The vast majority of tumors is genetically heterogeneous, meaning that cancers are composed of many different genetic subclones. In recent years, continuous innovation in sequencing techniques has been the main driver to advance our knowledge about genetic heterogeneity in cancers. Unfortunately, little is known about tumor evolution at cell cycle resolution.
Organoids are currently the closest representatives of primary human tumors that are compatible with high temporal resolution imaging of cellular events. Our lab has established real-time imaging of patient-derived tumor organoids over periods of days to monitor their evolutionary process – from a single cell to an established tumor population – and examine the level of chromosomal instability in human cancer organoids, as well as the tumor specific tolerance levels to mitotic errors.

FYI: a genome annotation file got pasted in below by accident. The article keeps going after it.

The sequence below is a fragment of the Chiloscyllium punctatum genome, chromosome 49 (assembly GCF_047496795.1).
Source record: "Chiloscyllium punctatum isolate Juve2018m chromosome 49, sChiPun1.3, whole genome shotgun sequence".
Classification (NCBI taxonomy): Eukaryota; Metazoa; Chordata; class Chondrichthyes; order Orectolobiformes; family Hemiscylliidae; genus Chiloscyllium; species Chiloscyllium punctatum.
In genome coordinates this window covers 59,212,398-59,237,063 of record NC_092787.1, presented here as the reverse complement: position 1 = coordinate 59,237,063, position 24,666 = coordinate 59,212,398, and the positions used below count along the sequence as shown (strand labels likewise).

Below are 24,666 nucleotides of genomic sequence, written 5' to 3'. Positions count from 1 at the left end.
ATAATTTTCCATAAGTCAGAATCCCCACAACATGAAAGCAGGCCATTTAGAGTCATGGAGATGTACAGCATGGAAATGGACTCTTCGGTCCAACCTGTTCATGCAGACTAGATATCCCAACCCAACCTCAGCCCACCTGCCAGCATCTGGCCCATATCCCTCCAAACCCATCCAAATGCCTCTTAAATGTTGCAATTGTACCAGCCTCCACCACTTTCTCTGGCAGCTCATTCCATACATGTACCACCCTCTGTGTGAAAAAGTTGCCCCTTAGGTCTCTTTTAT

Although the research fields of cell biology and genetics are well-established, there is relatively little interaction between both disciplines. Most notably, direct integration between live-cell microscopy with single cell genetics has been challenging to establish. To that end, we are now exploring new strategies, like microfluidics, to combine our established live-cell imaging of tumor organoid growth with single cell genomic analysis. We are interested to decipher the direct genetic consequences of abnormal cellular processes in tumor cells, as well as to study tumor evolution with cell cycle resolution.